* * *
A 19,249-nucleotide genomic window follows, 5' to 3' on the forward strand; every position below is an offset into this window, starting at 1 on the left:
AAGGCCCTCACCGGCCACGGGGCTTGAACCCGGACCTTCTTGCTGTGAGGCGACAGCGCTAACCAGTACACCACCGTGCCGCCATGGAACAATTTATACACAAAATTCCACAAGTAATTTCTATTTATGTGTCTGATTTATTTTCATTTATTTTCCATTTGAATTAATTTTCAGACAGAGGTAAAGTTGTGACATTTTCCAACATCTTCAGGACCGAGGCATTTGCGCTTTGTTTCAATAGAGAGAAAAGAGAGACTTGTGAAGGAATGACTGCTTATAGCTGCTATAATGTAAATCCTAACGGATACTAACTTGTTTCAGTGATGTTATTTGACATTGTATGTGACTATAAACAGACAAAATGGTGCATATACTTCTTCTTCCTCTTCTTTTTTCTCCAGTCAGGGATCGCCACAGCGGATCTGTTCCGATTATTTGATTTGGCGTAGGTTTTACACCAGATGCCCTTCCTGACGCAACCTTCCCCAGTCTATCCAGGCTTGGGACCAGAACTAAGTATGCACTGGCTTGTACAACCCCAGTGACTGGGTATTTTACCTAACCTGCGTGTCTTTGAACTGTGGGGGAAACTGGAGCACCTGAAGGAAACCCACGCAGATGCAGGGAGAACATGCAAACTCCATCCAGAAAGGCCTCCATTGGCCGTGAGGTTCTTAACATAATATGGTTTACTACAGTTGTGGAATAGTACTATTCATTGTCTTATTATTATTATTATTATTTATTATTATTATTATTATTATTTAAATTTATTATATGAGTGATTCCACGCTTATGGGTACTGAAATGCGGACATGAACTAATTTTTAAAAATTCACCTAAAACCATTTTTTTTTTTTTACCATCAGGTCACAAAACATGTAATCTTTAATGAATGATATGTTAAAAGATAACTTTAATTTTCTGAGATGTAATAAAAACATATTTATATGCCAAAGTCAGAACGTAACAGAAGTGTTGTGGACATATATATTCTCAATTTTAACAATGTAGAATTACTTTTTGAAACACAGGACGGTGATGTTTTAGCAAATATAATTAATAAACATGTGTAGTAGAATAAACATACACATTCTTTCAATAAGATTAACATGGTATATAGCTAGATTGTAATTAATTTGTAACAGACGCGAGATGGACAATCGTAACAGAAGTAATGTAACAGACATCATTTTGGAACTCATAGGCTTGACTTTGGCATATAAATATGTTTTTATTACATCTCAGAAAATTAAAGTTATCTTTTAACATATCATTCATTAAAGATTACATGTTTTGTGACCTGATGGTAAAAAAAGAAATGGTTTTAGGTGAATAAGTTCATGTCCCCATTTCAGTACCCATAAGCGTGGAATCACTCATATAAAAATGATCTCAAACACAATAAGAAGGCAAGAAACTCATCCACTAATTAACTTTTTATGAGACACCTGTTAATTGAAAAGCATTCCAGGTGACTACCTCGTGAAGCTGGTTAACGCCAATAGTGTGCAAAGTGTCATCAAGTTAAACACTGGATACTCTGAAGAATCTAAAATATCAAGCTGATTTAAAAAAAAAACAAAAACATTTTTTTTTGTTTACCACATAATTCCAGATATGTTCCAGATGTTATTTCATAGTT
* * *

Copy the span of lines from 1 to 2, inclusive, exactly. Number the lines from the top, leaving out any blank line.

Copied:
A 19,249-nucleotide genomic window follows, 5' to 3' on the forward strand; every position below is an offset into this window, starting at 1 on the left:
AAGGCCCTCACCGGCCACGGGGCTTGAACCCGGACCTTCTTGCTGTGAGGCGACAGCGCTAACCAGTACACCACCGTGCCGCCATGGAACAATTTATACACAAAATTCCACAAGTAATTTCTATTTATGTGTCTGATTTATTTTCATTTATTTTCCATTTGAATTAATTTTCAGACAGAGGTAAAGTTGTGACATTTTCCAACATCTTCAGGACCGAGGCATTTGCGCTTTGTTTCAATAGAGAGAAAAGAGAGACTTGTGAAGGAATGACTGCTTATAGCTGCTATAATGTAAATCCTAACGGATACTAACTTGTTTCAGTGATGTTATTTGACATTGTATGTGACTATAAACAGACAAAATGGTGCATATACTTCTTCTTCCTCTTCTTTTTTCTCCAGTCAGGGATCGCCACAGCGGATCTGTTCCGATTATTTGATTTGGCGTAGGTTTTACACCAGATGCCCTTCCTGACGCAACCTTCCCCAGTCTATCCAGGCTTGGGACCAGAACTAAGTATGCACTGGCTTGTACAACCCCAGTGACTGGGTATTTTACCTAACCTGCGTGTCTTTGAACTGTGGGGGAAACTGGAGCACCTGAAGGAAACCCACGCAGATGCAGGGAGAACATGCAAACTCCATCCAGAAAGGCCTCCATTGGCCGTGAGGTTCTTAACATAATATGGTTTACTACAGTTGTGGAATAGTACTATTCATTGTCTTATTATTATTATTATTATTTATTATTATTATTATTATTATTTAAATTTATTATATGAGTGATTCCACGCTTATGGGTACTGAAATGCGGACATGAACTAATTTTTAAAAATTCACCTAAAACCATTTTTTTTTTTTTACCATCAGGTCACAAAACATGTAATCTTTAATGAATGATATGTTAAAAGATAACTTTAATTTTCTGAGATGTAATAAAAACATATTTATATGCCAAAGTCAGAACGTAACAGAAGTGTTGTGGACATATATATTCTCAATTTTAACAATGTAGAATTACTTTTTGAAACACAGGACGGTGATGTTTTAGCAAATATAATTAATAAACATGTGTAGTAGAATAAACATACACATTCTTTCAATAAGATTAACATGGTATATAGCTAGATTGTAATTAATTTGTAACAGACGCGAGATGGACAATCGTAACAGAAGTAATGTAACAGACATCATTTTGGAACTCATAGGCTTGACTTTGGCATATAAATATGTTTTTATTACATCTCAGAAAATTAAAGTTATCTTTTAACATATCATTCATTAAAGATTACATGTTTTGTGACCTGATGGTAAAAAAAGAAATGGTTTTAGGTGAATAAGTTCATGTCCCCATTTCAGTACCCATAAGCGTGGAATCACTCATATAAAAATGATCTCAAACACAATAAGAAGGCAAGAAACTCATCCACTAATTAACTTTTTATGAGACACCTGTTAATTGAAAAGCATTCCAGGTGACTACCTCGTGAAGCTGGTTAACGCCAATAGTGTGCAAAGTGTCATCAAGTTAAACACTGGATACTCTGAAGAATCTAAAATATCAAGCTGATTTAAAAAAAAAACAAAAACATTTTTTTTTGTTTACCACATAATTCCAGATATGTTCCAGATGTTATTTCATAGTT